Nir Hirshman, one of the leaders of the New Likudnicks, told Al-Monitor that the liberal Likud constitution is quite far from the platforms of the other parties in the bloc, and that the only thing connecting some of these parties is an alliance of interests of criminal suspects. “If only [ultra-Orthodox Knesset member] Yaakov Litzman would sign an agreement to prohibit discrimination on the basis of sex, and [right-wing Knesset member] Bezalel Smotrich would agree to prohibit racial discrimination, we could add them to our camp,” Hirshman said. “These clauses are set in the Likud constitution and they are the foundation for the party’s values. The heads of the other parties in the bloc ideologically oppose them on principle and thus there is no place for this alliance with them.” According to him, the formation of a unity government is the greatest goal for the State of Israel, “which is now in economic, security and civic paralysis. We are exhausted and the politicians are playing with blocs.”
It is no surprise that the New Likudnicks chose to attack the ultra-Orthodox. This group in the Likud represents the liberal democratic branch of the movement. Thus, for instance, they demand imposing a core curriculum — essentially math and English — on ultra-Orthodox schools and yeshivas that receive government funding. They further demand arriving at as fair an arrangement as possible on the question of the ultra-Orthodox draft and even supported Avigdor Liberman’s Enlistment Law. Their power among Likud members is relatively significant. In the primaries before April’s election they supported candidates who advance their agenda, such as Tzachi Hanegbi, Yuli Edelstein, Yisrael Katz, Sharon Haskel and others. Hirshman himself, who also ran, did not manage to be elected to a realistic spot, although he received more than 9,000 votes.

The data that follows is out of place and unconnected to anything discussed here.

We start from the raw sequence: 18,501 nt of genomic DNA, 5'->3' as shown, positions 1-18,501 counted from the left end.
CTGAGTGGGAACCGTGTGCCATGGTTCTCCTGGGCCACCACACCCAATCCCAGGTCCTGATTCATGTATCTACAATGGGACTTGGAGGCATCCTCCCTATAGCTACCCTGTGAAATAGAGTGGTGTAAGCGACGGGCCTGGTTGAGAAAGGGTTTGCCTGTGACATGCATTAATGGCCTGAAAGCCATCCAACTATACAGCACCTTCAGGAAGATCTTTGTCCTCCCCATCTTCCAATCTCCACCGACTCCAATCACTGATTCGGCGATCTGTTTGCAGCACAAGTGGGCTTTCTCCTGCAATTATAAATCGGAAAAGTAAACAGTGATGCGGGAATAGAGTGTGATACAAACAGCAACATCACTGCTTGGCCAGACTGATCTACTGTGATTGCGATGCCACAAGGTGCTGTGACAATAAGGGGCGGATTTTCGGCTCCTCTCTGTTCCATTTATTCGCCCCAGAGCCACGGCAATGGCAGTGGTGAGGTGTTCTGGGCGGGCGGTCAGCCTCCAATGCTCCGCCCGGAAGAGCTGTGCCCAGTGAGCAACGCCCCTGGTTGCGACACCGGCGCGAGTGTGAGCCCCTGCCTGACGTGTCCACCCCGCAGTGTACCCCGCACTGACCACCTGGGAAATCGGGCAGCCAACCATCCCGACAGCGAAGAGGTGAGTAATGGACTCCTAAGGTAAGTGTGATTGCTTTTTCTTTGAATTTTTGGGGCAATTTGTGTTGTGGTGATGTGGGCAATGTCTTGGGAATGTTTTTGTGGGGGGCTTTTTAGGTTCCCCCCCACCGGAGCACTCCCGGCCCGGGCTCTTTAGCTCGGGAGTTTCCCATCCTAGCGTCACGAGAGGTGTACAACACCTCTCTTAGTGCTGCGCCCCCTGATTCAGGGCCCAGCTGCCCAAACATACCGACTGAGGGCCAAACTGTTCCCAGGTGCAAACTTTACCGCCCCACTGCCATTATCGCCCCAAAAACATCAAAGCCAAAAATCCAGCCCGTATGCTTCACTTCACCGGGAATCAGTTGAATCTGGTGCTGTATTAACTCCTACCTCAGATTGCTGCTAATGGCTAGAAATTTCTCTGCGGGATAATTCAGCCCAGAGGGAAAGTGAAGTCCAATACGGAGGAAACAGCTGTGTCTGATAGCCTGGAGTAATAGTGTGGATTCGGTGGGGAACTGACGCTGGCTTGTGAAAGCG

The Likud leadership has not liked their activities, especially their sharp critique of Netanyahu’s conduct toward the judicial system. In January, Lior Meiri, one of the leaders of the New Likudnicks, attacked Netanyahu after the prime minister harshly criticized the attorney general. Meir then addressed Netanyahu, saying, “You’re not the Likud, and the Likud is not you. And you’re surely not the state, although you encourage such statements on your Facebook page. The Likud will win the election (and with a bigger margin) even without you. You should be ashamed of your conduct.”
About a week after the last election, on Sept. 23, they even demanded that Netanyahu resign. “This is a time to rehabilitate and return democracy to movement institutions and end the attacks on judicial and enforcement authorities. … Netanyahu has finished his historic role,” they wrote in their call to hold primaries for Likud leadership.
According to Hirshman, in a survey they conducted they discovered that about 57% of Likud voters agree with their position regarding the formation of a unity government with the Blue and White party.
Even if this support is real, its impact on Netanyahu is nil. If he decides to give up the bloc, he would do so only because he had no other choice and this would be the least bad option from his respect. However, the position expressed by the New Likudnicks is important in highlighting opposition to Netanyahu within the Likud, although it is not yet clear what the impact would be of the group’s split Oct. 28 into two factions.